The Boston Red Sox are planning a 100th birthday party for Fenway Park in 2012, beginning with a tour to get ideas from fans and ending with a gala celebration.
Larry Lucchino, the team’s chief executive, said he initially wondered if celebrating the stadium was too self- congratulatory, and if the Red Sox should focus on the present. Fans and employees convinced him the ballpark, the oldest in Major League Baseball, needed recognition.
“We want to make it a big megillah,” Lucchino, 64, said in an interview yesterday. “We think 100 years is a big deal. There aren’t many facilities in American life that have celebrated 100 years.”
Deciding what form that celebration should take has led team executives on a five-state listening tour. Sam Kennedy, the team’s chief operating officer, said Fenway functions as a de facto franchise museum, with 200,000 tourists visiting annually from around the world. The team is discussing new logos, activities for fans, and hosting galas.
It’s also planning restoration work after the baseball season, and may add as many as 200 seats and some standing room.
“We’ll likely be done with all the major projects after this coming offseason,” Kennedy said. “So I think it’s a great chance to highlight this American icon.”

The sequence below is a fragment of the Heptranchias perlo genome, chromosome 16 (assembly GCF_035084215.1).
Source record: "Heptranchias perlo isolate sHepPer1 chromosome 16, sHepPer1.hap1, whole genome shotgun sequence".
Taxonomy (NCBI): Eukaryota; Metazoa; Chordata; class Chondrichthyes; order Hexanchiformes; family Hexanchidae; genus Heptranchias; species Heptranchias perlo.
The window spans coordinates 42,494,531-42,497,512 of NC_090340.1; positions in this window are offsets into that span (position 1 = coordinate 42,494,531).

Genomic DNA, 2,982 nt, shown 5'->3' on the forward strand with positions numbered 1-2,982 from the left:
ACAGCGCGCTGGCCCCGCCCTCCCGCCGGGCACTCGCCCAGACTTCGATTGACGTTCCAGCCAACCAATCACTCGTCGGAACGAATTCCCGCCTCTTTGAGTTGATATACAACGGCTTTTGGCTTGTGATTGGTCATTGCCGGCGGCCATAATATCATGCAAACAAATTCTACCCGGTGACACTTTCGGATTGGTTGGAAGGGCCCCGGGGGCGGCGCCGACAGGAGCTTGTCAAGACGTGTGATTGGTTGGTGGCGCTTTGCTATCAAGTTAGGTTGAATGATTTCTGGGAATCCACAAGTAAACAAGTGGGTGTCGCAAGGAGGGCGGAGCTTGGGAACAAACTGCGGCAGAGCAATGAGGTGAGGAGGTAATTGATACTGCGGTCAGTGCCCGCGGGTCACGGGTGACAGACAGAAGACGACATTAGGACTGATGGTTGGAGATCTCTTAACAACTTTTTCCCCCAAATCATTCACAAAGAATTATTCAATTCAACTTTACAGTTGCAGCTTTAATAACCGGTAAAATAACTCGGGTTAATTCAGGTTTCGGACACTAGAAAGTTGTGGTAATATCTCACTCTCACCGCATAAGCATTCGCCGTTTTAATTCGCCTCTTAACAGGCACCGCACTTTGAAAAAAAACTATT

Lucchino said the current ownership, which bought the team in 2002, never really considered replacing Fenway, one element separating the group from others trying to buy the team at the time. He knew the difficulties of building a stadium from his work on San Diego’s Petco Park and Baltimore’s Camden Yards.
“We believed that Fenway could be renovated and we knew how hard it was to do a new ballpark,” he said. “Maybe because we had fresh eyes.”
He said Fenway helps make the Red Sox unique, and marking its centennial will be fun.
“We constantly refer to Fenway Park as the little engine that could,” Lucchino said. “It’s not massive. It’s not a state-of-the-art, new facility. But it is an engine that keeps chugging up hill, and generating revenue and generating revenue and enabling us to be different and competitive.”